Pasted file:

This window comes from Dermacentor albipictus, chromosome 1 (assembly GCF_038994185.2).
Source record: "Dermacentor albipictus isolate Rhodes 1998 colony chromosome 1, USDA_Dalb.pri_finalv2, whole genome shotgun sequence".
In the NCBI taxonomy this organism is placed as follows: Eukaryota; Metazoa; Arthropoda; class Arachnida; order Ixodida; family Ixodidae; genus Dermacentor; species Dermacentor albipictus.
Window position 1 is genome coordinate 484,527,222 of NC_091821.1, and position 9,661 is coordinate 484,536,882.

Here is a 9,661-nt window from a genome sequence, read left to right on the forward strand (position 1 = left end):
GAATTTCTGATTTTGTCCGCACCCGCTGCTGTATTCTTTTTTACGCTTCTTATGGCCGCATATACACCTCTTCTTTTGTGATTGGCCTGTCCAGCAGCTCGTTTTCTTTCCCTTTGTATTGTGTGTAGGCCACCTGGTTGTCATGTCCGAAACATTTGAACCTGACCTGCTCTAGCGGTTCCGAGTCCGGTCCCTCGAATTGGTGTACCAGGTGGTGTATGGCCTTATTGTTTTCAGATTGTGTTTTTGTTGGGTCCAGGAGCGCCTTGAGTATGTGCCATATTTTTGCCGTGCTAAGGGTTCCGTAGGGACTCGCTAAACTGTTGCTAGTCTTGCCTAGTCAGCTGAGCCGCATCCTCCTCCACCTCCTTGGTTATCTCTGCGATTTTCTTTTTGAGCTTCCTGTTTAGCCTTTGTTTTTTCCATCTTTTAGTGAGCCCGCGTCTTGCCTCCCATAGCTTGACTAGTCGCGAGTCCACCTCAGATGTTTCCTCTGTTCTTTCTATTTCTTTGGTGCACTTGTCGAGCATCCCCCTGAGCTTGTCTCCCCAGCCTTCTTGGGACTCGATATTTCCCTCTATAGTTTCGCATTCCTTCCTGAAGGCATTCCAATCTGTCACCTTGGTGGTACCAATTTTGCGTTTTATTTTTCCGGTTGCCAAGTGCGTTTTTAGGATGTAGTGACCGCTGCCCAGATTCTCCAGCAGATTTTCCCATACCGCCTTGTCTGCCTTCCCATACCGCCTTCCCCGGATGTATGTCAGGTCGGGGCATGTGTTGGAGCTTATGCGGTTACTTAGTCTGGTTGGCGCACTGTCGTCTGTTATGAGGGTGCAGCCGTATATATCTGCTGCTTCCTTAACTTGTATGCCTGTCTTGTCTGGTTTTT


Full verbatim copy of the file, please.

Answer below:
This window comes from Dermacentor albipictus, chromosome 1 (assembly GCF_038994185.2).
Source record: "Dermacentor albipictus isolate Rhodes 1998 colony chromosome 1, USDA_Dalb.pri_finalv2, whole genome shotgun sequence".
In the NCBI taxonomy this organism is placed as follows: Eukaryota; Metazoa; Arthropoda; class Arachnida; order Ixodida; family Ixodidae; genus Dermacentor; species Dermacentor albipictus.
Window position 1 is genome coordinate 484,527,222 of NC_091821.1, and position 9,661 is coordinate 484,536,882.

Here is a 9,661-nt window from a genome sequence, read left to right on the forward strand (position 1 = left end):
GAATTTCTGATTTTGTCCGCACCCGCTGCTGTATTCTTTTTTACGCTTCTTATGGCCGCATATACACCTCTTCTTTTGTGATTGGCCTGTCCAGCAGCTCGTTTTCTTTCCCTTTGTATTGTGTGTAGGCCACCTGGTTGTCATGTCCGAAACATTTGAACCTGACCTGCTCTAGCGGTTCCGAGTCCGGTCCCTCGAATTGGTGTACCAGGTGGTGTATGGCCTTATTGTTTTCAGATTGTGTTTTTGTTGGGTCCAGGAGCGCCTTGAGTATGTGCCATATTTTTGCCGTGCTAAGGGTTCCGTAGGGACTCGCTAAACTGTTGCTAGTCTTGCCTAGTCAGCTGAGCCGCATCCTCCTCCACCTCCTTGGTTATCTCTGCGATTTTCTTTTTGAGCTTCCTGTTTAGCCTTTGTTTTTTCCATCTTTTAGTGAGCCCGCGTCTTGCCTCCCATAGCTTGACTAGTCGCGAGTCCACCTCAGATGTTTCCTCTGTTCTTTCTATTTCTTTGGTGCACTTGTCGAGCATCCCCCTGAGCTTGTCTCCCCAGCCTTCTTGGGACTCGATATTTCCCTCTATAGTTTCGCATTCCTTCCTGAAGGCATTCCAATCTGTCACCTTGGTGGTACCAATTTTGCGTTTTATTTTTCCGGTTGCCAAGTGCGTTTTTAGGATGTAGTGACCGCTGCCCAGATTCTCCAGCAGATTTTCCCATACCGCCTTGTCTGCCTTCCCATACCGCCTTCCCCGGATGTATGTCAGGTCGGGGCATGTGTTGGAGCTTATGCGGTTACTTAGTCTGGTTGGCGCACTGTCGTCTGTTATGAGGGTGCAGCCGTATATATCTGCTGCTTCCTTAACTTGTATGCCTGTCTTGTCTGGTTTTT